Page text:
One of the more unusual places I visited on my trip to the UK, Castle Drogo was the last castle to be built in England, between 1911 and 1930. Julius Drewe made his fortune from establishing the then hugely popular, now forgotten Home and Colonial Stores. At the age of 54 he decided to build a castle, and employed the renowned architect Edwin Lutyens, responsible for much of New Delhi. The result is a granite masterpiece, the first twentieth century building to be acquired by the National Trust.
It is a striking sight, with the walls doubled in thickness by Drewe from Lutyens original design to be more authentically castle like.
The original 1911 design was also three times larger, shown by these models.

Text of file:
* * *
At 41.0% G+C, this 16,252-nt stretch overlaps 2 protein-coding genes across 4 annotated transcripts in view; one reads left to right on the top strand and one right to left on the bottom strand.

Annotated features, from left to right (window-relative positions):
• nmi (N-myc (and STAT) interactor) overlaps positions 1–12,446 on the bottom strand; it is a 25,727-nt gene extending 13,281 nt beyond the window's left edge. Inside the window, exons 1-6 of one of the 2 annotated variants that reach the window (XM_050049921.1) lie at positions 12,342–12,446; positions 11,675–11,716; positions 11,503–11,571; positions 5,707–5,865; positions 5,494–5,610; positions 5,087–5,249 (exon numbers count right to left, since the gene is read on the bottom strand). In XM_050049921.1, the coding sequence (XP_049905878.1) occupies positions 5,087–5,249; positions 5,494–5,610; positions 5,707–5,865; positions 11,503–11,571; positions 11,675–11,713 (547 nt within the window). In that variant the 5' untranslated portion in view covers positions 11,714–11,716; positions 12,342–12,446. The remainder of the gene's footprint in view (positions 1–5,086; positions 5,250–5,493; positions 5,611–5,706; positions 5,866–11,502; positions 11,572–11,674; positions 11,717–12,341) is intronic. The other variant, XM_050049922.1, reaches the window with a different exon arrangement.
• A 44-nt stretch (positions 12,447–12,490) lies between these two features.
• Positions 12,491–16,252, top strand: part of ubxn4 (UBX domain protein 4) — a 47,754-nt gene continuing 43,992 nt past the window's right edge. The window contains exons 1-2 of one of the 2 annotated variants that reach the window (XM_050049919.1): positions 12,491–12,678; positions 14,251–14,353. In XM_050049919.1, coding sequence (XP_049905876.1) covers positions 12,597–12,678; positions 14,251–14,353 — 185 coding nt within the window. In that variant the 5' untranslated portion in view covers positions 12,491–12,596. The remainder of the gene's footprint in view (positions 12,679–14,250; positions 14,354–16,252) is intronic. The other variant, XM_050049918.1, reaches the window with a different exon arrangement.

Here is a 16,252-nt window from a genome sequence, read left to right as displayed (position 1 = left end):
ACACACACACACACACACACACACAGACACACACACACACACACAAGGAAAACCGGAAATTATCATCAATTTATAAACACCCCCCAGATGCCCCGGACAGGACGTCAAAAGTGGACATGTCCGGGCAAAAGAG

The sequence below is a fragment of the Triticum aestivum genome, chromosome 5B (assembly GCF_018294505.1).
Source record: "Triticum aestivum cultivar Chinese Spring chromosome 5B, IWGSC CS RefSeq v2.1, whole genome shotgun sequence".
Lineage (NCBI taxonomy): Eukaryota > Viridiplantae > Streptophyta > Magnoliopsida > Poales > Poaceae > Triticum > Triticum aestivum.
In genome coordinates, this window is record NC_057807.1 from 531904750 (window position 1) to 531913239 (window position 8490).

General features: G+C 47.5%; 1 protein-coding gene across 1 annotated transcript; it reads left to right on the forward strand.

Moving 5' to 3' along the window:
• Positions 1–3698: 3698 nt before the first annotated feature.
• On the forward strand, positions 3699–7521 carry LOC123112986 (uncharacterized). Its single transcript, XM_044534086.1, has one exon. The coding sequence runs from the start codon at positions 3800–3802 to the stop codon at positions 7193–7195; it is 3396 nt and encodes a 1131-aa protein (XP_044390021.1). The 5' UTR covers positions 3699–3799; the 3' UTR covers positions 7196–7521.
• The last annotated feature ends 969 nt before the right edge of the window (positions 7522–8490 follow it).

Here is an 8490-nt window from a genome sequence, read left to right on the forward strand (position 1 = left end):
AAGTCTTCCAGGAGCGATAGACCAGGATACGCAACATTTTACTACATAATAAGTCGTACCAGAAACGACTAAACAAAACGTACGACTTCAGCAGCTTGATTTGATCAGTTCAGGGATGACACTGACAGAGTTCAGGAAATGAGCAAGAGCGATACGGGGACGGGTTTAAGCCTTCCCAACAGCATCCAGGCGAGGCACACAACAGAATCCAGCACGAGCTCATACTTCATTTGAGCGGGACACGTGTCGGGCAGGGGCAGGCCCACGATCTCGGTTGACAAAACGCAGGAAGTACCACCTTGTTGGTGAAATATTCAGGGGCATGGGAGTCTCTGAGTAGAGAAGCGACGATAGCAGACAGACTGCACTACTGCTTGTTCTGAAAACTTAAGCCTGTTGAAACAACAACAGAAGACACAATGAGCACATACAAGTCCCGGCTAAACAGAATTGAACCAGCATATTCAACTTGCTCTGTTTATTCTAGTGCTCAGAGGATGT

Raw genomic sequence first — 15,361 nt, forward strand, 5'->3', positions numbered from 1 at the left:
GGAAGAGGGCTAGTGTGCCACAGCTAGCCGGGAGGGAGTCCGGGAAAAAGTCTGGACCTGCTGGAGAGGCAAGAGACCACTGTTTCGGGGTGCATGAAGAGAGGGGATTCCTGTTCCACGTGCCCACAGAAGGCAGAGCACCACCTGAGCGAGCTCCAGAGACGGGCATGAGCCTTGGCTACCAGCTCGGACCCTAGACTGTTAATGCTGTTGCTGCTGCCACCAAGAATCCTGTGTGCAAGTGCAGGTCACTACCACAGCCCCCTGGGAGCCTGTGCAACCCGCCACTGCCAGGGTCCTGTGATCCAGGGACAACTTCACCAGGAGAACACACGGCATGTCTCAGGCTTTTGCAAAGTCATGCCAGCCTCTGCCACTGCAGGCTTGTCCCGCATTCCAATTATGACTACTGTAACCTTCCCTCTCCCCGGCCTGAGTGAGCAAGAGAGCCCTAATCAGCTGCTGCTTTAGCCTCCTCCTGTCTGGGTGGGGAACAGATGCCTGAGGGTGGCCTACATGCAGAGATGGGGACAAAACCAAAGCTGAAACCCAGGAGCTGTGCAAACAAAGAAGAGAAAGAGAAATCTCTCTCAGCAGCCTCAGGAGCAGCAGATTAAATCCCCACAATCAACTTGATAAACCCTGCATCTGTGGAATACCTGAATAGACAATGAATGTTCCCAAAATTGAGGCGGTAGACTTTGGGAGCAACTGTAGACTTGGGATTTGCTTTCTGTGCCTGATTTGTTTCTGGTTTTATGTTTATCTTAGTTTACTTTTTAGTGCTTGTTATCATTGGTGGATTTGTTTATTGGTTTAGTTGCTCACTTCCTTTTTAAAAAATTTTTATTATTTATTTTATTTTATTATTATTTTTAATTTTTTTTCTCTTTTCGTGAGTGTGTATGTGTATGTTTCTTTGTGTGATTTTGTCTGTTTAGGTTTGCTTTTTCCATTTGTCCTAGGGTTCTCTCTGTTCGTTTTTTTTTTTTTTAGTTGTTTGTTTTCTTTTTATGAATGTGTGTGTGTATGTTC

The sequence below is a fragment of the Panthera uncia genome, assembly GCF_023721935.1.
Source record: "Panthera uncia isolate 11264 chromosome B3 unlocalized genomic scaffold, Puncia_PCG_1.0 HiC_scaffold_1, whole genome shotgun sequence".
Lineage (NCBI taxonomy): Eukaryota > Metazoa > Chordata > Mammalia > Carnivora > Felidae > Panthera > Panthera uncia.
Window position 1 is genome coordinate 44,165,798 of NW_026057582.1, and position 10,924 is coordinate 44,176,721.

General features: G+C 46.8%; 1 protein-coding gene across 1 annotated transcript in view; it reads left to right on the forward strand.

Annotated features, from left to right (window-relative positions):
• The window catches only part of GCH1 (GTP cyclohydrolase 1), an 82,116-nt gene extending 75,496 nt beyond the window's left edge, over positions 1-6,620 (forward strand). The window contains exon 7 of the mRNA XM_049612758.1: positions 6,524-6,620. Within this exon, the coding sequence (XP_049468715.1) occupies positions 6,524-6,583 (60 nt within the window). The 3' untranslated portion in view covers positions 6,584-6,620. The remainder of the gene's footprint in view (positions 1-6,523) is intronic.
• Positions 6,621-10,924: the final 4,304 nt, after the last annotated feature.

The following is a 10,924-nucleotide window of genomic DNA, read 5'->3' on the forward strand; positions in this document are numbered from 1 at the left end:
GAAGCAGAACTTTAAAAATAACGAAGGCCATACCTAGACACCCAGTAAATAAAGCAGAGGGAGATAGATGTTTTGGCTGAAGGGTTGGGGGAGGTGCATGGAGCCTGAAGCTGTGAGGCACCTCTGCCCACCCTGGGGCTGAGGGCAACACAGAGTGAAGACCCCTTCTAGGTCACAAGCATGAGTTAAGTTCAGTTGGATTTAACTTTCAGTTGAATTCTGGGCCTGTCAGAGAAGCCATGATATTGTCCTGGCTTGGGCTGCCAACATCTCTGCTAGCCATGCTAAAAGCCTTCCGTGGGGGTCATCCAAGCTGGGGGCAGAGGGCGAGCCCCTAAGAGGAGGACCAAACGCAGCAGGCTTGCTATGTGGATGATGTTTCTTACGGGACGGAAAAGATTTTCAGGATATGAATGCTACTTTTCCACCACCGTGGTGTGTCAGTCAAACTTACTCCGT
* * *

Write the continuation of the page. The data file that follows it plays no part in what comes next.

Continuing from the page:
Inside the corridors are certainly castle like, not particularly homely.
The rooms are quite comfortable though with nods toward the medieval.
The servants quarters are noticeably less grand but still smart. The house had power from hydroelectric generators on the nearby river.
The kitchen was pretty impressive.
As were the bathrooms, complete with these cutting edge shower / bath combos.
Julius died a year after the castle was completed, but had been able to live in it since 1925. He was never the same after the death of his son at the Somme in 1917. A dedicated room is a memorial to him.
Underneath the house is the family chapel.
To finish with the rather lovely gardens, looking good even on a grey day.